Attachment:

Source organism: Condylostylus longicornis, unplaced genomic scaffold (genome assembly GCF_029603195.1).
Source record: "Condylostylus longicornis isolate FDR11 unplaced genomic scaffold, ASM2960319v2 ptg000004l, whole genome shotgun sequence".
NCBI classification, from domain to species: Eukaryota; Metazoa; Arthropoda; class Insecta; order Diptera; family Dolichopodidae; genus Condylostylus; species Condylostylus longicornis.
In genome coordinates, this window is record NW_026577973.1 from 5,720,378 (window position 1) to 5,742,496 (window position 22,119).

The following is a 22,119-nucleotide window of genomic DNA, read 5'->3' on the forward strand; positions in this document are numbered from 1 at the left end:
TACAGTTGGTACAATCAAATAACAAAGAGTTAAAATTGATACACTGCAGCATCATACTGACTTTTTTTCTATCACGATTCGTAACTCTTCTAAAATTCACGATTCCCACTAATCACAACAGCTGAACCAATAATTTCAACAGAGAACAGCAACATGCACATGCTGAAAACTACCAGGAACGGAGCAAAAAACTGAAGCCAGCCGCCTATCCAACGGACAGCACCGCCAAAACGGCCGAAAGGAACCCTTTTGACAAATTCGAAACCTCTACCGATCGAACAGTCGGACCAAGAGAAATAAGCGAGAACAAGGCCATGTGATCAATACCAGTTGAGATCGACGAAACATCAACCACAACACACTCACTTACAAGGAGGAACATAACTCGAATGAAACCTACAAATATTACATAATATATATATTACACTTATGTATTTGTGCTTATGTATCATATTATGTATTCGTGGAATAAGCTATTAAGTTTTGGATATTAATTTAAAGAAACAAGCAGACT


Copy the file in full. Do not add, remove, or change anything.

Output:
Source organism: Condylostylus longicornis, unplaced genomic scaffold (genome assembly GCF_029603195.1).
Source record: "Condylostylus longicornis isolate FDR11 unplaced genomic scaffold, ASM2960319v2 ptg000004l, whole genome shotgun sequence".
NCBI classification, from domain to species: Eukaryota; Metazoa; Arthropoda; class Insecta; order Diptera; family Dolichopodidae; genus Condylostylus; species Condylostylus longicornis.
In genome coordinates, this window is record NW_026577973.1 from 5,720,378 (window position 1) to 5,742,496 (window position 22,119).

The following is a 22,119-nucleotide window of genomic DNA, read 5'->3' on the forward strand; positions in this document are numbered from 1 at the left end:
TACAGTTGGTACAATCAAATAACAAAGAGTTAAAATTGATACACTGCAGCATCATACTGACTTTTTTTCTATCACGATTCGTAACTCTTCTAAAATTCACGATTCCCACTAATCACAACAGCTGAACCAATAATTTCAACAGAGAACAGCAACATGCACATGCTGAAAACTACCAGGAACGGAGCAAAAAACTGAAGCCAGCCGCCTATCCAACGGACAGCACCGCCAAAACGGCCGAAAGGAACCCTTTTGACAAATTCGAAACCTCTACCGATCGAACAGTCGGACCAAGAGAAATAAGCGAGAACAAGGCCATGTGATCAATACCAGTTGAGATCGACGAAACATCAACCACAACACACTCACTTACAAGGAGGAACATAACTCGAATGAAACCTACAAATATTACATAATATATATATTACACTTATGTATTTGTGCTTATGTATCATATTATGTATTCGTGGAATAAGCTATTAAGTTTTGGATATTAATTTAAAGAAACAAGCAGACT